If you apply utilitarianism to questions about philanthropy or about what career you should pursue, you get something that looks a lot like effective altruism. That’s not to say that effective altruism just is utilitarianism. Effective altruism isn’t a single unified theory, so isn’t really in the same category as utilitarianism. But if effective altruists are those who “use reason and evidence to assess how to do as much good as possible, and who take action on this basis,” then it is going to share some features with utilitarianism – in particular, that (in some cases) the ends might justify the means. When an effective altruist advises someone to take a career in finance so that he might make a lot of money that can then be donated to worthwhile causes, this advice is grounded in the idea that working in finance is simply a means to doing good. And for that reason, such a career trajectory is morally justifiable. That doesn’t mean that an effective altruist has to say that stealing is okay if it leads to the best consequences. But it does mean that the effective altruist is engaged in the same style of argument.

Now, in 2011 just as MacAskill was founding the effective altruism movement, he also met Sam Bankman-Fried, then an undergraduate at MIT. According to a New York Times article describing this meeting, Bankman-Fried was interested in utilitarianism and talked with MacAskill about working to promote animal welfare. MacAskill suggested that Bankman-Fried instead pursue a high-earning career and then donate to causes that could do the most good. The suggestion was clearly taken to heart. Bankman-Fried pursued a career in finance, founding the cryptocurrency exchange FTX in 2019, which allows users to buy and sell cryptocurrencies like Bitcoin or Ethereum much like one might buy stocks on the New York Stock Exchange. Up until a few weeks ago, his net worth was valued at around $10.5 billion, which he had promised to give away in the spirit of effective altruism. He had, in fact, already given generously and had set up the FTX Foundation, which promotes and supports various effective altruist projects. One prominent part of the foundation is the FTX Future Fund, which makes grants to nonprofits and individuals who are helping to make positive and long-lasting change in the most effective ways. MacAskill, until his recent resignation, was on the team that decides how to distribute FTX Future Fund grants.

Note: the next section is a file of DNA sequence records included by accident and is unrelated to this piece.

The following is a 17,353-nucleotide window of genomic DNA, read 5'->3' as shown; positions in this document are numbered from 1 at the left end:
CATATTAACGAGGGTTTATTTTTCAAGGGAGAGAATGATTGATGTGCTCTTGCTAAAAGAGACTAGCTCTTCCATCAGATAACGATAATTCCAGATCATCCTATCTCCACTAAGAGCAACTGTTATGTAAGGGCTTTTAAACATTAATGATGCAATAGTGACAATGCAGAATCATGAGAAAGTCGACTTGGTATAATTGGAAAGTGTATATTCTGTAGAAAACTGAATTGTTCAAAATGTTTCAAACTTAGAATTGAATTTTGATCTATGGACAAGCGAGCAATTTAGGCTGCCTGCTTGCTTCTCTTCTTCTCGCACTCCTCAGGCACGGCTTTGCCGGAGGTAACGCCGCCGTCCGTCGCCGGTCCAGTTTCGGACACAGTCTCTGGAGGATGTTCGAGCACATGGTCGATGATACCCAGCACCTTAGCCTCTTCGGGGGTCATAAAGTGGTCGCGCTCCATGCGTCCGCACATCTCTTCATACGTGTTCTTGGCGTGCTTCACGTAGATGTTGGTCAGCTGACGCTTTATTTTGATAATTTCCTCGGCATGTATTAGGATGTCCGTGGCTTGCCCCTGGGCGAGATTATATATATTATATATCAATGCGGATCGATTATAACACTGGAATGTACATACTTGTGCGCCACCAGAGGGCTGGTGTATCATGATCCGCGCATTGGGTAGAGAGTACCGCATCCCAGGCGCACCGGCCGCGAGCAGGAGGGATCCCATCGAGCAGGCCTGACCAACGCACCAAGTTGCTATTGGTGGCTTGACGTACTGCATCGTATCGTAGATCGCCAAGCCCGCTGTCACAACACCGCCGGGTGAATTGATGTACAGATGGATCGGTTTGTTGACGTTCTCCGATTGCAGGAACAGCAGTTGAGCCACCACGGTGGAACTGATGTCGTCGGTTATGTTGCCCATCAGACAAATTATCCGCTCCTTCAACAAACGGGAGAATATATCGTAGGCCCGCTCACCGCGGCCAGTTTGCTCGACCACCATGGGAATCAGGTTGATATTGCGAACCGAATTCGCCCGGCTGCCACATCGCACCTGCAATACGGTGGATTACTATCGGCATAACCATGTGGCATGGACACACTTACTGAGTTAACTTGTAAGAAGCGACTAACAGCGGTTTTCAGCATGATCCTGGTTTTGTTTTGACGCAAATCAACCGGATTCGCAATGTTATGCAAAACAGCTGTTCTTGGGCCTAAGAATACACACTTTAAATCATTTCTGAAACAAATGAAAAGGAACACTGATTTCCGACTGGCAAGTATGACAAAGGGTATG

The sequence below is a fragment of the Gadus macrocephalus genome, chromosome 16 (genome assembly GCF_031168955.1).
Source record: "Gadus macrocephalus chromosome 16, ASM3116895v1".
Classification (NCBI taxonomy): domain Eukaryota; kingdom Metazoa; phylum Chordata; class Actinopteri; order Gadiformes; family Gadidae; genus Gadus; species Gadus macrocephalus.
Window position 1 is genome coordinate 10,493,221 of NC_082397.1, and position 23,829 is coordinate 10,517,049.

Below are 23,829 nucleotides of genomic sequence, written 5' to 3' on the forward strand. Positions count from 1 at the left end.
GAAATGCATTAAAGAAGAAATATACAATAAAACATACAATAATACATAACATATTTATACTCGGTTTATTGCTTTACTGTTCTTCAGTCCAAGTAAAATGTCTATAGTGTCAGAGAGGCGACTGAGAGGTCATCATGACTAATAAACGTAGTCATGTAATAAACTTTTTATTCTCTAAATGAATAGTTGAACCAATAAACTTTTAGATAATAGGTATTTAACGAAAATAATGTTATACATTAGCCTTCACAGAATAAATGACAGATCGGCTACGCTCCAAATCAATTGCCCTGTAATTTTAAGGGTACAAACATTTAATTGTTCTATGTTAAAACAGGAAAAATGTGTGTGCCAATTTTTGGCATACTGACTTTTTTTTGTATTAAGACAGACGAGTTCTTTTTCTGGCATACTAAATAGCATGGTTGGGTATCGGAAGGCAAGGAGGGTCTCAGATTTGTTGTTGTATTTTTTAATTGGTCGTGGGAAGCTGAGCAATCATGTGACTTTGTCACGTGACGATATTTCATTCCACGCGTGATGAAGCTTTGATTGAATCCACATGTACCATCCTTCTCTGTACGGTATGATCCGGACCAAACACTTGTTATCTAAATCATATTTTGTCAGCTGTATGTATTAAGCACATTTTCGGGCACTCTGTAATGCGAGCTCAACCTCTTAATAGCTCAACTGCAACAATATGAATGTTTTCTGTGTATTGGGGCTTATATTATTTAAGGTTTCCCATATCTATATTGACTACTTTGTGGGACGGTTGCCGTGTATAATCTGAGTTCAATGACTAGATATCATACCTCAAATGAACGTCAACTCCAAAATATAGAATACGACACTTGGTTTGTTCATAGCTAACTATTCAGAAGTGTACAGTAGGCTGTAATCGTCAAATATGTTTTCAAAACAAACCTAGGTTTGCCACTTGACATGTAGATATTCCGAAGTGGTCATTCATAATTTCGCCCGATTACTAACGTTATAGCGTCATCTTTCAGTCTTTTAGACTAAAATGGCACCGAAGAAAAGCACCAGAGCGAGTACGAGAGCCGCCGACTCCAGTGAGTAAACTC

That brings us to the surprising events of the past two weeks. During the week of November 7, floods of FTX users started to withdraw their funds, creating what was essentially a bank run. The details about what caused this are still emerging, but it was precipitated by the revelation that a hedge fund also run by Bankman-Fried, Alameda Research, was closely (too closely?) entangled in FTX’s finances. By November 9, FTX had suspended withdrawals. By November 11, FTX and its affiliates had declared bankruptcy.

During that same week, MacAskill and others resigned from their roles managing the FTX Future Fund. In a public letter they wrote:

We are now unable to perform our work or process grants, and we have fundamental questions about the legitimacy and integrity of the business operations that were funding the FTX Foundation and the Future Fund.

We don’t yet know for sure whether moral or legal norms were violated by Bankman-Fried and others at FTX, but MacAskill seems to have suspicions.

On Twitter, MacAskill responded to the possible bad behavior at FTX as follows:

For years, the EA [Effective Altruism] community has emphasised the importance of integrity, honesty, and the respect of common-sense moral constraints. If customer funds were misused, then Sam did not listen; he must have thought he was above such considerations. A clear-thinking EA should strongly oppose “ends justify the means” reasoning.